Advanced Pregnancy and Decompensated Mental Illness: Promoting Safety and Dignity for All
Ethics Case Rounds are monthly, hospital-wide discussions of morally distressing cases. Cases are de-identified to protect patient confidentiality.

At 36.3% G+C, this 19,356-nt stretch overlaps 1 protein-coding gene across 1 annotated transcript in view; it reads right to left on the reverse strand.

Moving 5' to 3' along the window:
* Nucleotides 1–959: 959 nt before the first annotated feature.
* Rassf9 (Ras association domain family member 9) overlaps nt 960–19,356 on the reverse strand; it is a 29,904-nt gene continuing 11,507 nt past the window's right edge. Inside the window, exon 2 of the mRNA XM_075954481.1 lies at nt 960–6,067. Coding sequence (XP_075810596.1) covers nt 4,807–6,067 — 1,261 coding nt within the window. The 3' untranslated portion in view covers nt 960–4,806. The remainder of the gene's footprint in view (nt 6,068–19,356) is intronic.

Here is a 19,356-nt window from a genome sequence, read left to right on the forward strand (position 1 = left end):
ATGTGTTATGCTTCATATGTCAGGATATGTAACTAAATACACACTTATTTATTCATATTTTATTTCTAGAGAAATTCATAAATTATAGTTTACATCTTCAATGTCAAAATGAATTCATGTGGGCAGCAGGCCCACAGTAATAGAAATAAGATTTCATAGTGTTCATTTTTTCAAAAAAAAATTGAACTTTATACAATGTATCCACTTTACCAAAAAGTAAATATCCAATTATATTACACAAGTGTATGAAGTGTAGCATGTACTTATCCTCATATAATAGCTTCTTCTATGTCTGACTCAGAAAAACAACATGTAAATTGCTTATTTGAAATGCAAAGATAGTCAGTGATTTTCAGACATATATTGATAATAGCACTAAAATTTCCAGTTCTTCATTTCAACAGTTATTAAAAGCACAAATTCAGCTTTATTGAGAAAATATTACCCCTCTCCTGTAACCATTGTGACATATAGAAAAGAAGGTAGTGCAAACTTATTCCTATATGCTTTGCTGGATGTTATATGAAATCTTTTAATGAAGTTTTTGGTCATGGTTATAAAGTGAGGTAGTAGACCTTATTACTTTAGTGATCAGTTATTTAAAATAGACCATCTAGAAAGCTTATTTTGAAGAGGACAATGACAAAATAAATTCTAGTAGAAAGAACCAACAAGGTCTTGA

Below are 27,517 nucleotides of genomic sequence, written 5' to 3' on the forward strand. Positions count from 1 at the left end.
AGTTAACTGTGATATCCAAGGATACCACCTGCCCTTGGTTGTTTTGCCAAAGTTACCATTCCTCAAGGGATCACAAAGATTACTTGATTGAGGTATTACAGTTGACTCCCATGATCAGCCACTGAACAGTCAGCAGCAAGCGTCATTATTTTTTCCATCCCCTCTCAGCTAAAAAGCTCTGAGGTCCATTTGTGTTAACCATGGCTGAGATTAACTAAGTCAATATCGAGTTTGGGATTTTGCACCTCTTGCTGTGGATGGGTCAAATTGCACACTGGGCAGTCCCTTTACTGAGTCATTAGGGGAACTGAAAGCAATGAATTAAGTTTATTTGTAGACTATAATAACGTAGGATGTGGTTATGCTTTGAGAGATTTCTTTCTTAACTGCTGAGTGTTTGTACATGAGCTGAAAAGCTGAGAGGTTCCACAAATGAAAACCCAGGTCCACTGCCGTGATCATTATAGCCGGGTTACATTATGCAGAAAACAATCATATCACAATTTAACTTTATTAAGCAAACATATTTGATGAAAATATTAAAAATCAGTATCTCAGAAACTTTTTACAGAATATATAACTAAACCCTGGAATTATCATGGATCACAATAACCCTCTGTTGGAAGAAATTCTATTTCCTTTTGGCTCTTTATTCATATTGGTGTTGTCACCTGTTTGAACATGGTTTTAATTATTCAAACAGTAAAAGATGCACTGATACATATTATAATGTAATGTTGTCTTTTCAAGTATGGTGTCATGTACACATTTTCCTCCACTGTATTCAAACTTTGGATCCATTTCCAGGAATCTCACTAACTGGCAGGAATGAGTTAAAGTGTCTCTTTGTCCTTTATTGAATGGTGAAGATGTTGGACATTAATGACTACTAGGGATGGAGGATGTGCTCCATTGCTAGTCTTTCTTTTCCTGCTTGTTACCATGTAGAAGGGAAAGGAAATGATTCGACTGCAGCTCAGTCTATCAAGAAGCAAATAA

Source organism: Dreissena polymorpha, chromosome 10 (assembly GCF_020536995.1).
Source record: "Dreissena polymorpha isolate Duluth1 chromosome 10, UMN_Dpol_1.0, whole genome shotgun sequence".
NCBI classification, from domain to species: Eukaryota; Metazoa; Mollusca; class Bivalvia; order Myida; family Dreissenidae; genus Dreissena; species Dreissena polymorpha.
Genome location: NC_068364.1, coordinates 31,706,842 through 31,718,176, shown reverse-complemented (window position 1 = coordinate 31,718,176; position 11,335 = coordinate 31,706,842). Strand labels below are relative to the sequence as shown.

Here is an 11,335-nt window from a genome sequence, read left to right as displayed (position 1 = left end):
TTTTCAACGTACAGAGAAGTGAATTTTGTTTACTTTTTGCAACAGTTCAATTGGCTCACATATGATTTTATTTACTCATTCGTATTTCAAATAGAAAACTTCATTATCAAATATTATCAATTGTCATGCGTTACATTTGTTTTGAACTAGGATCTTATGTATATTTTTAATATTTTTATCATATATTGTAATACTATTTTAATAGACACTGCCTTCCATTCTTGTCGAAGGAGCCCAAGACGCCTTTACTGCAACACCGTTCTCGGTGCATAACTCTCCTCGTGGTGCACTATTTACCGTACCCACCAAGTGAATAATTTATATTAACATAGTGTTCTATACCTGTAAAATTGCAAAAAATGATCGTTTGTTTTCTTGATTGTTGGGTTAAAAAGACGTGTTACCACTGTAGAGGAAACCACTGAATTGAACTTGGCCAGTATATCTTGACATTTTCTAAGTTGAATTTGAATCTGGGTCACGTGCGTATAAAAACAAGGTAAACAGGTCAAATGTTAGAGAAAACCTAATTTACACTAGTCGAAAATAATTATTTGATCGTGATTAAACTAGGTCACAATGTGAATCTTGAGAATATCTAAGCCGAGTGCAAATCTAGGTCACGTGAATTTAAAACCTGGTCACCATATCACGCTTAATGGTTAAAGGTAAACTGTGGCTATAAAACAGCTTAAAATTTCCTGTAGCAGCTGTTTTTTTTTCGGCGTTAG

Publisher Rajiv Dhand, MD, Chair, Department of Medicine and Associate Dean of Clinical Affairs